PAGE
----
In the last three posts I described my failure landing a working vacation on the South Pacific island nation of Palau. This type of dream-shattering disappointment is well-known to first-time authors, newly minted playwrights, and novice actors. Unfortunately, it is an occupational hazard of aspiring working vacation seekers as well. I did not want stories of my no-cost career breaks in England, Israel, Australia, Kenya, Turkey, and Zimbabwe to blind you to the real-world fact that locating a working vacation is neither guaranteed nor automatic. However, if you know what to do and how to respond, it is also not an unattainable dream.
The moral of the story is to expect rejection, not let it get you down, and have a follow-up response at the ready, exactly as described in Plan A, then Plan B, then Plan C. First, consider other institutions in the same city, country, or region that meet your language, program, and location requirements. If that does not work consider alternate countries or regions that might offer you and your family a similar cultural experience. The cost of these inquiries is insignificant—perhaps an hour of on-line research and a few minutes at the keyboard. In the “olden days” (pre-Internet) each attempt at contacting an overseas institution involved waiting weeks for a snail-mail inquiry to arrive on the other side of the globe and a response to trickle back home. In that environment contacting a large number of places was unrealistic. However, e-mail and the Web have changed all that, and it is now quick and easy, not to mention free, to contact a number of schools, agencies, or research centers.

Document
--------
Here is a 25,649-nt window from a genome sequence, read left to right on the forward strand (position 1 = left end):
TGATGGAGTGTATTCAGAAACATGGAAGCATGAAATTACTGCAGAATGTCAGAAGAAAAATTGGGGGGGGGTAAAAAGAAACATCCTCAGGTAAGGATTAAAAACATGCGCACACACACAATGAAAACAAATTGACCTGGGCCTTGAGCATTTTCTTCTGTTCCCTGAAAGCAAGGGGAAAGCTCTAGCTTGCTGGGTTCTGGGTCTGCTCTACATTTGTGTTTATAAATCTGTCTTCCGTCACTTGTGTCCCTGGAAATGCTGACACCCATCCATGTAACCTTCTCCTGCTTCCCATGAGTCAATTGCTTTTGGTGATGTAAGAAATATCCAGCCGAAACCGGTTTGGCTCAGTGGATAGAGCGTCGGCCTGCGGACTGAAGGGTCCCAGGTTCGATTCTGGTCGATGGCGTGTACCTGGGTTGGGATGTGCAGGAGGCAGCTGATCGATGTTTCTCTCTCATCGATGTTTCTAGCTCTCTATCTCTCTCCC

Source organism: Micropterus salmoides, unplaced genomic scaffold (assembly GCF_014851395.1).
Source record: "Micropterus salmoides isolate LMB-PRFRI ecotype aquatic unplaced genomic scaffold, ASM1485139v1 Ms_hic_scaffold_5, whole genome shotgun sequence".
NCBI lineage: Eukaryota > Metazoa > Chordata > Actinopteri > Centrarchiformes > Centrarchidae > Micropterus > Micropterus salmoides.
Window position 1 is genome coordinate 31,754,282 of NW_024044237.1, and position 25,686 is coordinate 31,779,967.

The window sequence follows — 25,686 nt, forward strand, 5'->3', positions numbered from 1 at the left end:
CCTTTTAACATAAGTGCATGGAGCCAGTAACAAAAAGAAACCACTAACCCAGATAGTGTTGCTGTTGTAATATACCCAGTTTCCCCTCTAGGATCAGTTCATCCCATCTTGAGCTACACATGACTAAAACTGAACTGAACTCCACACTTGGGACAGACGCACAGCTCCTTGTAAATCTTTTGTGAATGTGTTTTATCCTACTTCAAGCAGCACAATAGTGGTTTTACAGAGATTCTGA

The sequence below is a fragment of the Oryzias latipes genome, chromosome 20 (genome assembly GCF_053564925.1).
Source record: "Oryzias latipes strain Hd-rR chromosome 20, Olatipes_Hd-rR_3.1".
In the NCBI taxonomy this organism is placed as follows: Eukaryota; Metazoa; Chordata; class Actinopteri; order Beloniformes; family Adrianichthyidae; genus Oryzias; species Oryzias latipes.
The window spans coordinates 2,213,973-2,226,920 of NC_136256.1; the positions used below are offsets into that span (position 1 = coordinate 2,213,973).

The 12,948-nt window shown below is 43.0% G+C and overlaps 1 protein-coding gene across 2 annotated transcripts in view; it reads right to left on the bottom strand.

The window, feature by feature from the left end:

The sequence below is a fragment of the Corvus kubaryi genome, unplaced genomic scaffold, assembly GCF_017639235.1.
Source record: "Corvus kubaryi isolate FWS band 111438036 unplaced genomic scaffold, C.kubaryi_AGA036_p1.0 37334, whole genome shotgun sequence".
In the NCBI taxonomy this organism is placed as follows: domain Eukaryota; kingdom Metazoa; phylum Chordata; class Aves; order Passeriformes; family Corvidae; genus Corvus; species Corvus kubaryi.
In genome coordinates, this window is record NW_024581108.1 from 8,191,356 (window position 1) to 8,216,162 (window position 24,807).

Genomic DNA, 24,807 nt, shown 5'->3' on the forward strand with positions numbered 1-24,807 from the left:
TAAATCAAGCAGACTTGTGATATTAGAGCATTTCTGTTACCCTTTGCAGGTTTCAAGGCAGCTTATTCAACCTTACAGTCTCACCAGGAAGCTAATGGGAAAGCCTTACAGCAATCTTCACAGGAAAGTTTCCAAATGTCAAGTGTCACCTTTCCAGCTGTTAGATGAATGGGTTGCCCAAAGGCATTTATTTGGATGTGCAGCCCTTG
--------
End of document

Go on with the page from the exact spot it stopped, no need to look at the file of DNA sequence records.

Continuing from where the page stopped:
For example, when I was seeking a working vacation in Nairobi, I sent email to a half-dozen institutions asking if they would be interested in hosting me for a short-term paid sabbatical–I did not rely on the employment whims of a single school. The nice thing about this “scatter shot” approach is that you only need to receive a single positive response, so the more places you contact the greater the probability of getting that hoped-for “Yes, we want you” response. And, remember, the payoff for that single success is a glorious overseas work experience on someone else’s dime.